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All I really Need To Know About Football

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Video games are evil, they rot your brain, and they promote death. At least that is what parents and adults say. Unfortunately, they jump to these accusations without understanding the benefits of video games.

In Felix Gillette’s article, “All I Really Need to Know about Football (I learned from playing Madden 07)”, Gillette transformed into an advocate for video games. From table tennis to one-on-one tackle football in his basement, Gillette’s rivalry with his younger brother existed. One Saturday, his brother introduced him to a video game that changed his viewpoint. The simplicity the games of the 90’s offered was unmatched to the sophistication of Madden 07. Gillette said, “This was a game of strategic adjustments.”From switching up defensive formations to offensive progressions in the passing game, Gillette evolved into a Madden threat. After each time he put down the controller, Felix’s understanding of the NFL improved; he turned out to be capable of analyzing plays. With his new found knowledge, Felix developed suggestions for the NFL: different camera angles, current offensive and defensive packages, and receiver routes after the play.

Professional sports are popular entertainment among teenagers and adults offered. Their elite athletes and unpredictable outcomes captivate their viewers through the duration of the game. But why are sports video games so popular? As a fan, the next best thing to watching the game is playing in the game. However, due to the fitness requirements and intense workouts, this dream is not feasible to the average American. Yet, with a television, controller, and video game console, anyone can be the next Terrell Owens, Ryan Braun, or Travis Deaner. As technology improves, the “dream” becomes obtainable.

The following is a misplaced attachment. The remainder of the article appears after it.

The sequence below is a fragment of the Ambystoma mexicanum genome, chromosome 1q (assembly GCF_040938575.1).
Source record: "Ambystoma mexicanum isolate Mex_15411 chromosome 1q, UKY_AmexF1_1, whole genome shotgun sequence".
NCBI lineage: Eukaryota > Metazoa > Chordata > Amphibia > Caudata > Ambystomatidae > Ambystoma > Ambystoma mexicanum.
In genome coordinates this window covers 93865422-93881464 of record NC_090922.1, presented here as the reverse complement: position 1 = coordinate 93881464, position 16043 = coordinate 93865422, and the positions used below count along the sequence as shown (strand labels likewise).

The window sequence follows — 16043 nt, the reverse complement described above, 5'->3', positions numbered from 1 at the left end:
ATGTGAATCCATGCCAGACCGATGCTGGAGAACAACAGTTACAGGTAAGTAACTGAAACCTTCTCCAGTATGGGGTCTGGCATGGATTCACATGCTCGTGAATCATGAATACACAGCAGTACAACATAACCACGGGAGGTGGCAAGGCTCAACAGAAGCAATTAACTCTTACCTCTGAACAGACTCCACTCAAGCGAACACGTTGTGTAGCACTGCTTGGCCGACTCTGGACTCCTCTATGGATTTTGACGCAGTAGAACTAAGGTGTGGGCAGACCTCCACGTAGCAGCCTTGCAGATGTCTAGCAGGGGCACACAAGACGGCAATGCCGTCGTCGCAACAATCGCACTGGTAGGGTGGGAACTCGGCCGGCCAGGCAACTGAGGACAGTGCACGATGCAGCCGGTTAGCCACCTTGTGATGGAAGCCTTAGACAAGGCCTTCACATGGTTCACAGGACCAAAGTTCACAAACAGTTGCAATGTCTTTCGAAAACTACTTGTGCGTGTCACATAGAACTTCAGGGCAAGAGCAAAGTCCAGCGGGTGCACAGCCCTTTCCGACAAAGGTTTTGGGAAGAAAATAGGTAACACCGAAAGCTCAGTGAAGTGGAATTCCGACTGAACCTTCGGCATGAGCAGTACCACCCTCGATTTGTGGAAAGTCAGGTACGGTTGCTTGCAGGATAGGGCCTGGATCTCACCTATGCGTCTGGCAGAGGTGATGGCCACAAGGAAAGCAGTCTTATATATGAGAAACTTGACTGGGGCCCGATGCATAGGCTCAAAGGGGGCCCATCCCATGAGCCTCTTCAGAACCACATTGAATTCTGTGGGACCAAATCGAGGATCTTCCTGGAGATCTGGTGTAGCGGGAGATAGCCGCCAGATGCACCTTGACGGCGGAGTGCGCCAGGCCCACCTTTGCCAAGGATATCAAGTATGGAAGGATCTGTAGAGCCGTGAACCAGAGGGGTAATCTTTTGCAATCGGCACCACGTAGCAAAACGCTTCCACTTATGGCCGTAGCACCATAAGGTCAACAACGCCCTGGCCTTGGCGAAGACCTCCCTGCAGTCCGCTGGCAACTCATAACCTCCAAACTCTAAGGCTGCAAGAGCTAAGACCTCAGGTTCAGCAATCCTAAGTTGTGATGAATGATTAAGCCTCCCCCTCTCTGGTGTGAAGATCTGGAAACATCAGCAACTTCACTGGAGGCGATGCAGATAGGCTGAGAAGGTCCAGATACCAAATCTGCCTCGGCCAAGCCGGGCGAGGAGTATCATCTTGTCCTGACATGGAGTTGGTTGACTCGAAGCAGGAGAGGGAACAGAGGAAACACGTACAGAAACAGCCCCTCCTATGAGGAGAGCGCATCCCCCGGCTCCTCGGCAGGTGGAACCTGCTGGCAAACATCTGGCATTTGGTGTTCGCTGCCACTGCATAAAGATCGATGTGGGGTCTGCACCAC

The famous hockey player Wayne Gretzky once said, “The only way a kid is going to practice is if it is total fun for him… and it was for me.”(Brainyquote.com) This is the theory behind learning and video games. When kids are interacting and playing video games they are having fun, with or without them knowing it they are learning as well. Researchers have studied the correlation between having fun and learning and have created video games for youth in which they learn basic knowledge while gaming.

Besides the obtainable knowledge from video games, there is another lesson taught by video games that an ordinary book in school cannot teach: interaction. With video games offering online play, gamers have the chance to use teamwork and communication to work toward meeting a goal. These lessons learned can be utilized in the work force, college atmosphere, and in daily situations.

With evidence and support parents must realize video games are not evil, they do not rot your brain, and they do not promote death. Video games just offer a different way to teach other than the traditional classroom atmosphere.



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